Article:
The past 12 months have not been what USMNT fans would have hoped for Christian Pulisic. The United States’ failure to qualify for the 2018 World Cup deprived Pulisic the chance of taking on the world’s best on the biggest stage.

At the club level, Pulisic lost his starting place to Jadon Sancho and spent most of the season battling injuries. The highlight of Pulisic’s year was securing a £65 million transfer to Chelsea. Unfortunately we don’t know if that will ultimately be a good thing considering Chelsea are a club in constant turmoil.

Expectations were high for Pulisic entering this season. He was coming off a four goal, six assist season and was about to enter his third full year in the Bundesliga. This would be a chance to really make his mark.

Pulisic’s 2018/19 campaign was ultimately a disappointment. The American finished with four goals and four assists in the Bundesliga (seven goals, six assists all comps). Alarmingly, he had five different spells where muscle injuries forced him to miss games. Those aren’t the type of injuries you want to see a young player get in the habit of picking up.

Pulisic only played 42.4 percent of available Bundesliga minutes this season. That’s down from the 80 percent he played last year. He made just nine Bundesliga starts. The number of league starts Pulisic made dropped from 27 to nine. That’s not entirely his fault. Jadon Sancho took advantage of the opportunity Pulisic’s early season injury presented and made himself undroppable.

The emergence of Jadon Sancho alone should not have kept Pulisic on the bench. Pulisic is capable of playing on either the left or right wing, or even as a No. 10. That gives manager Lucien Favre plenty of flexibility to get him on the field. Despite that, the Swiss manager rarely used Pulisic on the left, preferring Jacob Bruun Larsen or Raphael Guerreiro instead.

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When the move to Chelsea was announced in January, the theory was that Pulisic’s form had slipped because he was distracted. The player said as much in his thank you to the fans. Now that Pulisic could focus entirely on the pitch, his performance should get better.

That was the hope at least. It didn’t work out that way. When the second half of the Bundesliga resumed Pulisic continued to struggle to get in the team. He soon ended up with another injury.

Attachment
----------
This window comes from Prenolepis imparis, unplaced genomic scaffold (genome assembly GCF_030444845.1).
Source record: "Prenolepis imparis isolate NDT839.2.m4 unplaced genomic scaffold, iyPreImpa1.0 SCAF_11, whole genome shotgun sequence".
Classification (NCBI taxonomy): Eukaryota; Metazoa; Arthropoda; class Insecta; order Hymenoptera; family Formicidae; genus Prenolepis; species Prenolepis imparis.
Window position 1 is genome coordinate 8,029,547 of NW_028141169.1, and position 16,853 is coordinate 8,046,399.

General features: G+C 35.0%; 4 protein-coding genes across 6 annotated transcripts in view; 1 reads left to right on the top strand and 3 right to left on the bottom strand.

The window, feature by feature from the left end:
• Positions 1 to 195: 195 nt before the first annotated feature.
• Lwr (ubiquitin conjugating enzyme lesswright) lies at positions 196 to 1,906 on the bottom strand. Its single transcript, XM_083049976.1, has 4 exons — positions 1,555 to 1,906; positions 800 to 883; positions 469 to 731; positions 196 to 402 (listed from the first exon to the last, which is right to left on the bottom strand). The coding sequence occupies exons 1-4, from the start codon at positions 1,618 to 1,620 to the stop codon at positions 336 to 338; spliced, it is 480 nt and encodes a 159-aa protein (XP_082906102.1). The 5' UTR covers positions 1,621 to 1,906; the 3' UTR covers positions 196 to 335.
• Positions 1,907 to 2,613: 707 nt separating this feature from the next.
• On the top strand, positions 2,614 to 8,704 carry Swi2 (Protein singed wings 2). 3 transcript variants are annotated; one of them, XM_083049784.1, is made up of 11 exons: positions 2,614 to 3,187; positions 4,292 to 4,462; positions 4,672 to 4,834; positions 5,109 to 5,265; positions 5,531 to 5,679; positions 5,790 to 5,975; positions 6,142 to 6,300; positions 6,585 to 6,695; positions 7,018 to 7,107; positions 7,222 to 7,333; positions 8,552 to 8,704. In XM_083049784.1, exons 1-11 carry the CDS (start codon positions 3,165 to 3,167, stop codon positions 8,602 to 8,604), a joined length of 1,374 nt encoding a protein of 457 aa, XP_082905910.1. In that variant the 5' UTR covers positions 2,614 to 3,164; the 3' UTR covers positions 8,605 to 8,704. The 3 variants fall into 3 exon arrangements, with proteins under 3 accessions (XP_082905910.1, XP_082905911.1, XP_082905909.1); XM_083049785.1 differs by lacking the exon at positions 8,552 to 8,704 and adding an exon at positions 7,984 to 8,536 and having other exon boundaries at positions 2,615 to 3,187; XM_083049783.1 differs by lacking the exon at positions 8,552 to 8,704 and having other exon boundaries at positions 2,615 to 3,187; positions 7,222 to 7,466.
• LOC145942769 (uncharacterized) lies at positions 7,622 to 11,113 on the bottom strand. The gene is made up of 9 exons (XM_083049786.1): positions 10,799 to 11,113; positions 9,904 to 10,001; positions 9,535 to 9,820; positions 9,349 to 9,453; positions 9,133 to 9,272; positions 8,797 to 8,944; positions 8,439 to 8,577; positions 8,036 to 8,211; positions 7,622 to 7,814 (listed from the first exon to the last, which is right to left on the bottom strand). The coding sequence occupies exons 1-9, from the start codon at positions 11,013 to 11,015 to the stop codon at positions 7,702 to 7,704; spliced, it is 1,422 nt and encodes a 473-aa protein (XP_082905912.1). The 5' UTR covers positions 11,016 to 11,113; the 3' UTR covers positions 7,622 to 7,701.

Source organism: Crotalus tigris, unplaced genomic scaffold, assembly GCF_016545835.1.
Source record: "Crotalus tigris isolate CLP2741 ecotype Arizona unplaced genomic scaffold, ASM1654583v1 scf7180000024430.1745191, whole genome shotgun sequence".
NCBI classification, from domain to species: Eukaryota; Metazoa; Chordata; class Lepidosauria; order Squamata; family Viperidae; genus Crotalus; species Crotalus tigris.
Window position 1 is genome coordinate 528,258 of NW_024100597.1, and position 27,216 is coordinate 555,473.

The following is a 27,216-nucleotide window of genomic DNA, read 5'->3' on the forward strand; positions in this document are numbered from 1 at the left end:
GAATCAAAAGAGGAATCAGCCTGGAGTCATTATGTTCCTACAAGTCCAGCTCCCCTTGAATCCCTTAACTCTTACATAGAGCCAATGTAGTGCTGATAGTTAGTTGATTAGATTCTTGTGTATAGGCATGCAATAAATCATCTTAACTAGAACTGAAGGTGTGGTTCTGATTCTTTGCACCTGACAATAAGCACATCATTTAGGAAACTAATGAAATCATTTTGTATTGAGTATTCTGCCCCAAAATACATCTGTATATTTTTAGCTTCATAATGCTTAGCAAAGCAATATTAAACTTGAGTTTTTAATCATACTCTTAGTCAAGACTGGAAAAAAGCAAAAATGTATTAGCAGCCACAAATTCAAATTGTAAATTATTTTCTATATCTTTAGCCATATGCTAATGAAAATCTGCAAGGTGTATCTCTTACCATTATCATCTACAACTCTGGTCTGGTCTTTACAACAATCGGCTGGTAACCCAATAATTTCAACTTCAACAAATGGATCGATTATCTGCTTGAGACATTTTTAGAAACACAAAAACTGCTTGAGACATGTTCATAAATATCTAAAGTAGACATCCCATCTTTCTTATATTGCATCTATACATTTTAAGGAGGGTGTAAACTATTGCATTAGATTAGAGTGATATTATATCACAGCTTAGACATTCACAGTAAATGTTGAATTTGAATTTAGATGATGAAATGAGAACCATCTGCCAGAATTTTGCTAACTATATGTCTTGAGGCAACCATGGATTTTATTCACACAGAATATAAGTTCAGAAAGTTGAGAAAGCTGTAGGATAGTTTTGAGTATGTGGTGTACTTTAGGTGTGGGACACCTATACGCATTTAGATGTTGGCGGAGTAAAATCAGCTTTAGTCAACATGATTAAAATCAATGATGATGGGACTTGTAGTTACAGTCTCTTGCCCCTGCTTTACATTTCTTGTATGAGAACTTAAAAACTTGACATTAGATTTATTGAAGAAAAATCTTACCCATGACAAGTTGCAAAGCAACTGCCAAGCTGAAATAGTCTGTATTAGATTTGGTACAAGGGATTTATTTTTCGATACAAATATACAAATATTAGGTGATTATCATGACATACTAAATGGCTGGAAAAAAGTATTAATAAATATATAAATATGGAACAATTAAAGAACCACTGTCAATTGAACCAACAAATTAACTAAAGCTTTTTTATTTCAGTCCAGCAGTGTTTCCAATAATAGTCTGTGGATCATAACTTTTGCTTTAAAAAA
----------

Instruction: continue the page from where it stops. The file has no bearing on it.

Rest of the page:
By the time the March international break rolled around, it was entirely reasonable to wonder if this was the best Pulisic would ever be. Maybe he never was going to jump to the next level. Perhaps he was going to fade away.

It’s very easy to look at the overall picture and think that. But if you dive deeper into the numbers, that’s not exactly the case.

Pulisic’s per 90 stats this season were great. His shots per 90 rose by over a full shot from 1.48 to 2.65. His total xG was just 0.32 lower than last season (5.16 down from 5.48) despite playing almost 1,400 fewer minutes. His 0.51 xG/90 was the third highest among all BVB players.

An outsider may think that Pulisic’s lack of production meant a lack of development. That’s far from the case. His overall production only dropped from four goals, five assists to four goal, four assists. He didn’t get as many shots but he got better shots. He created more opportunities this year than he did last year and he put up better numbers than both Bruun-Larsen and Guerreiro.

The lack of minutes heavily skews Pulisic’s radar. It’s highly unlikely he would keep these numbers up if he played 2000 minutes. Nevertheless, this is really good.

All in all, Pulisic became a much more efficient player. So why couldn’t he get on the field?

The obvious answer is because Jadon Sancho was just that good. He finished the season with 12 goals and 14 assists. You couldn’t take him out of the team if you wanted to.

Favre wasn’t going to deploy Pulisic in a central role as Dortmund already had Marco Reus, Mario Gotze, and Paco Alcacer there. As I mentioned earlier, Pulisic could easily have been played on the left wing, but Favre may have had reasons to avoid that.

Borussia Dortmund didn’t win any of the three games that Pulisic started on the left side. That could either mean that three games isn’t nearly enough of a sample size for that stat to have any meaning, or that when Pulisic lines up on the left something is “off” with Dortmund’s team. (BVB only won four of the eight games Pulisic started on the last year).

With Dortmund in the heat of a title race, Favre didn’t have time to let players figure it out. He had to go with what worked. That meant Sancho on the right wing and Pulisic on the bench.

It’d be really harsh to say Pulisic regressed this year. He was a victim of the circumstances and bad luck. His time on the pitch showed that he’s grown into a much smarter player who gets himself into better goalscoring opportunities more often. If he stays healthy that’ll make him a much better player going forward.

[Photo: Chelsea FC]

About Pauly Kwestel

Pauly is a Producer for WFAN in New York and the CBS Sports Radio Network. He has been writing about the beautiful game since 2010 and can be followed on twitter @pkwestelWFAN